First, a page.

Know Your Crafting Style

Most crafters have a certain kind of product that they do and a certain style to their crafts. This might be anything from their products being more based for a teen audience or they may feel that their products are more of a country kind of feel to them. Knowing what style they are designing in and what audience they are designing for, will help them to make the most of their crafting and their customer base.

Design is a big part of crafting and a lot of people that do crafts depend on their designs to make them the most money that they can get. Learning what works and what doesn’t will make any crafters experience the best that it can be and they can make the most money possible.


Crafts, Decorated

Canopy of Netting: Create a Bed for a Princess or Romance

Today’s project is a double ring tulle canopy for over a bed. You can simplify the directions by adding only one ring or personalise your canopy by adding trim or other embellishments.

Materials Needed:

  • 2-Two foot metal rings
  • 1-Two foot piece of ribbon
  • 2-Seven foot pieces of ribbon about 1 1/2 inches wide.
  • Netting-18 yards for an 8 foot ceiling
  • Needle and thread
  • Sewing machine
  • Scissors
  • Tape measure
  • Pins
  • Pencil
  • 1-Safety pin

These can be recycled craft materials.


  1. Measure eight feet from the salvage end and mark or pin.
  2. From the mark, measure the next eight feet and mark or pin.
  3. Repeat until you have measured eight feet lengths six times.
  4. Cut apart each of the eight foot lengths.

Sewing the Panel Together

  1. Take two of the eight foot panels and lay them one on top of the other.
  2. Sew down one side with a 1/2 inch seam allowance.
  3. Repeat until all of the panels are stitched together side by side.
  4. Fold one of the salvage ends of the whole piece in six inches and pin.
  5. Fold the salvage end in again two inches to create a hem. (See figure 1)
  6. Sew the hem in place all the way across.
  7. Hem the upper salvage end by folding over the fabric three inches and fold the top of the three inches in about 1/2 to 1 inch. Sew into place.

Prepping for the Rings

  1. Measure down one foot from the top hem and pin every foot across the fabric.
  2. Measure down two feet from the top hem and pin every foot across the fabric.
  3. Sew a gathered stitch across each of the lines you created at the one foot and two foot measures.
  4. The circumference of a two foot ring is 75.39 inches. Cut two pieces of ribbon 76 inches each.
  5. Pin the one piece of ribbon to the tulle along the one foot gathered line. To do this pin the ribbon at one end of the tulle and overlapping one inch on the other end of the tulle. Find the centre of the tulle and pin to the centre of the ribbon. Find the centre of the tulle between pins and pin to the centre of the ribbon. Gather the fabric up where needed to fit. Sew The upper side of the ribbon to the tulle along gathered line using a 1/4″ seam allowance.
  6. Repeat with two foot gathered line.

Adding the Rings

  1. Tuck the one ring under the ribbon and tack the bottom of the ribbon in place.
  2. Repeat for second ring.
  3. At the opening pull the fabric together so that the one inch over hang of ribbon lays onto the ribbon on the opposite end of the fabric and tack.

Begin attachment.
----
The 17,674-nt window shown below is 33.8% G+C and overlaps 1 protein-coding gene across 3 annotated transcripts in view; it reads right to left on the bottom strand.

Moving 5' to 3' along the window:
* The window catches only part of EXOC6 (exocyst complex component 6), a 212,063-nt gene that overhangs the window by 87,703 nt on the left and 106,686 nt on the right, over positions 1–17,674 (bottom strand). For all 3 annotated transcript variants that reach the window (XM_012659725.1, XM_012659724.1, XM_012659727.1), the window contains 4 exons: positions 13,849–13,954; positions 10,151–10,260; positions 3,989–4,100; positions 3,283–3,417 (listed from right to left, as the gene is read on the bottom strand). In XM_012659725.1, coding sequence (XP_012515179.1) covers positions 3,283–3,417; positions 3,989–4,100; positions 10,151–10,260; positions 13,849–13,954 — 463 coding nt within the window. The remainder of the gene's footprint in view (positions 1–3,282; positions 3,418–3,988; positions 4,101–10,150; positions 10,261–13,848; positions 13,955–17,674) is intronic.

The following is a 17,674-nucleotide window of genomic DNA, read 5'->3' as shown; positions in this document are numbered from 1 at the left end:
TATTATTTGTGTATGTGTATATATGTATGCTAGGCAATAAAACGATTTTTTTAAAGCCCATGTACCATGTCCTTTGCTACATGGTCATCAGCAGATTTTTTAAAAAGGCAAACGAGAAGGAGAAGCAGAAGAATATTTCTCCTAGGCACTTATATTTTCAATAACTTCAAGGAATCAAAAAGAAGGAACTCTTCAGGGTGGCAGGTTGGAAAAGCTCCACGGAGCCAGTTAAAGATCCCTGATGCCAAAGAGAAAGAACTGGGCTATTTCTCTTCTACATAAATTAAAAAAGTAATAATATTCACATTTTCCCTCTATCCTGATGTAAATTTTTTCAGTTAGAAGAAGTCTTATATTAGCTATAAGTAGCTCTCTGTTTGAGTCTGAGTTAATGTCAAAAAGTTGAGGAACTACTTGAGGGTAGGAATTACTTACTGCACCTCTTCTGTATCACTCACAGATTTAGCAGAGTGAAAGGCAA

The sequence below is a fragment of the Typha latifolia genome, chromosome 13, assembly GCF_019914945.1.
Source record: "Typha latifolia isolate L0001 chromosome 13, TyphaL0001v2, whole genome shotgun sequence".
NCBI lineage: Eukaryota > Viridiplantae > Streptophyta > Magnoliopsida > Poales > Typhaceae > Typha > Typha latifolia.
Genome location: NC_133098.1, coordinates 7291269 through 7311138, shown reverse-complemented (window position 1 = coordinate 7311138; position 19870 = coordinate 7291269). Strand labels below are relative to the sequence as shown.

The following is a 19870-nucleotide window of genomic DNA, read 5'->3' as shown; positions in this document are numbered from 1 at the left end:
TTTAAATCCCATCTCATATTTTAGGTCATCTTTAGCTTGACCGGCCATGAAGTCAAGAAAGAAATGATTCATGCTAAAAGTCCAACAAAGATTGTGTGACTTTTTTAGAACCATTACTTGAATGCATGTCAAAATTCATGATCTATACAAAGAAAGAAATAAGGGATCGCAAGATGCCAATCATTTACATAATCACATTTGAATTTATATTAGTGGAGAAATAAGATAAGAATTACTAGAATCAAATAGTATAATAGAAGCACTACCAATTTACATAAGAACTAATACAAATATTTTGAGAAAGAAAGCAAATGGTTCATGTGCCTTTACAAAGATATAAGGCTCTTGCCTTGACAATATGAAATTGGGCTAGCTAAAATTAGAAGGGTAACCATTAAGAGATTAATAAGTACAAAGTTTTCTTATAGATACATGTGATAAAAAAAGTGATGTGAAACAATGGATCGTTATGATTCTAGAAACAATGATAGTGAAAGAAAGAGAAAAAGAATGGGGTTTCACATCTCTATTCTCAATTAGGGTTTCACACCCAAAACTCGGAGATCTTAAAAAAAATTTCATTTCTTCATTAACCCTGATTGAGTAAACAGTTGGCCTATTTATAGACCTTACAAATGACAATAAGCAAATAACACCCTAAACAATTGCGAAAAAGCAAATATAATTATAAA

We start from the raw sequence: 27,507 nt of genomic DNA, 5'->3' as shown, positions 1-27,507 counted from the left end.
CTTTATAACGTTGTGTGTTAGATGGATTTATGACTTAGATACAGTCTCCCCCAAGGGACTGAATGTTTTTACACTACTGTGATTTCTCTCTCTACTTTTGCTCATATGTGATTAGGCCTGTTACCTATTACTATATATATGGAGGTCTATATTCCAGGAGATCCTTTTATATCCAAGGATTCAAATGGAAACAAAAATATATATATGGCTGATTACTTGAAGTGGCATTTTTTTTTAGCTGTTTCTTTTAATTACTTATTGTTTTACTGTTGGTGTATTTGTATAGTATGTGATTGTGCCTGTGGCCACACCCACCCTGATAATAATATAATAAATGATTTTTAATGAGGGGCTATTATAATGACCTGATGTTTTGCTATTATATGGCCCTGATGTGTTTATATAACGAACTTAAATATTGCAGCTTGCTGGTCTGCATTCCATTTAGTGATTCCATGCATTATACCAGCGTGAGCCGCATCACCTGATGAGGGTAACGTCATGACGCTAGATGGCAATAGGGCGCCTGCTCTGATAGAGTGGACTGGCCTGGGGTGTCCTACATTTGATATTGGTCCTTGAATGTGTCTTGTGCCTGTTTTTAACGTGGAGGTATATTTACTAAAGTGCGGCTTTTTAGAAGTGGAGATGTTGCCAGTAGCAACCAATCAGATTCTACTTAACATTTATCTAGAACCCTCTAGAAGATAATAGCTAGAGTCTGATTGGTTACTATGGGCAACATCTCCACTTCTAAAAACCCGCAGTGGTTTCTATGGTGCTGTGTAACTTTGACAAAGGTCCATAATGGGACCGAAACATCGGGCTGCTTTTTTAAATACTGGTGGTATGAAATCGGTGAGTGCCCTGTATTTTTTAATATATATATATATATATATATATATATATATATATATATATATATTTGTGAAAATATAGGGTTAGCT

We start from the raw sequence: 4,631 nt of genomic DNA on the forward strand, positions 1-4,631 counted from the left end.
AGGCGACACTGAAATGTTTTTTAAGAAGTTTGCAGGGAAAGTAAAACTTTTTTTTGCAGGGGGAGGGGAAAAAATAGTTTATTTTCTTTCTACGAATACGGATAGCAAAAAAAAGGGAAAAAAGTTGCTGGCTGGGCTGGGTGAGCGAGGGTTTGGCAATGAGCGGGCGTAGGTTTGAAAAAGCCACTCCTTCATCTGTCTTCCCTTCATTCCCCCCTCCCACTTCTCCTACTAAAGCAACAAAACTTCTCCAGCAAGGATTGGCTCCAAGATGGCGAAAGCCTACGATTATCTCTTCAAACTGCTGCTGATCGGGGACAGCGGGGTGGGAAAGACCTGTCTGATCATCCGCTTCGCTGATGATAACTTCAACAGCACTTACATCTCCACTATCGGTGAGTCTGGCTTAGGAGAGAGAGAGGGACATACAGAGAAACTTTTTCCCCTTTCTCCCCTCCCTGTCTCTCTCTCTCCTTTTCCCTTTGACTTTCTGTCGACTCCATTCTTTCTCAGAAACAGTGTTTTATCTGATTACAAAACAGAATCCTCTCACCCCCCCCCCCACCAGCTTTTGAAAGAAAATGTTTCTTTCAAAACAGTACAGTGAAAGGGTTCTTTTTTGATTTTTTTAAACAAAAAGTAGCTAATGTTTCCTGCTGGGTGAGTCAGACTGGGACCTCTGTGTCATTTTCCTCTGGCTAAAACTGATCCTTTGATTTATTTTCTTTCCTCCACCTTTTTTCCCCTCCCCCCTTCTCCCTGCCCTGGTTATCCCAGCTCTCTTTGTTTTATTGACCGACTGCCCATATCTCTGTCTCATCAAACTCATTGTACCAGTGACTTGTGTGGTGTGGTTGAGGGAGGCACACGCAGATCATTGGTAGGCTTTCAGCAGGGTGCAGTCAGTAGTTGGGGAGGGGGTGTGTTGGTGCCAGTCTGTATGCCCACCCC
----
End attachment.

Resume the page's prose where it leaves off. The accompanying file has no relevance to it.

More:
Finishing Off

  1. Attach the safety pin to one end of the two foot length of ribbon.
  2. Push the safety pin through the small upper hem until you come out the other side.
  3. Gather the fabric tight on the ribbon and tie into a knot.
  4. Knot the ends of the ribbon together.
  5. Securely attach a hook to the ceiling and hook the ribbon onto the hook so that the opening is facing outward.



Fragrant Lavender Has Calming Effect: Lavender Crafts for Aromatherapy and Inexpensive Gift Ideas

There are many ways to utilise the gathered flower heads and leaves that can soothe the frayed nerves.

Lavender Flowers and Leaves in an Attractive Jar

When the leaves and flowers are completely dry, remove the stems. Put a handful of the lavender into a pretty, clear glass jar or dish without a lid. If preferred, a fancy dish with a lid can be used. Place it anywhere the wonderful scent is desired. To ‘work’ the aroma, simply stir the contents periodically.

If preferred, keep the lid on the dish, and then leave it off after stirring the mixture whenever the wonderful fragrance is desired. That arrangement would be a special addition to the décor of a guest bedroom, or anywhere, for that matter.

Lavender flowers and leaves removed from their stems after drying are wonderful in sachets. For years, people made pillows filled with lavender to help induce relaxation and sleep. Now, scientific evidence suggests that lavender may slow the nervous system’s activity, promote relaxation, and improve the quality of sleep. It suggests also that fragrant lavender may lift the moods of people who suffer from sleep disorders.

Lavender Pillow for Relaxation and Sleep

How to make lavender pillow:

  • Cut a five-inch-diameter circle of light cotton. Measure lace to fit outer edge of circle (optional). Sow the lace around the edge of the circle. Fold the circle in half, inside out. Stitch the piece until one inch opening is reached. Turn the piece right side out. Put the dried lavender flowers (about one tablespoonful) into the ‘pocket’ and finish the stitching. Tuck the lavender pillow inside a pillowcase on bed.

Sachets for Personal Use and Inexpensive Gifts

How to make small lavender bundles for drawers or closets:

  • Cut a four-inch diameter circle of light material. Place about one-quarter cup of the lavender in the center. Draw up, tie tightly with a coloured ribbon, and make a pretty bow.
  • The material could be trimmed with lace or cut with pinking shears for special effect.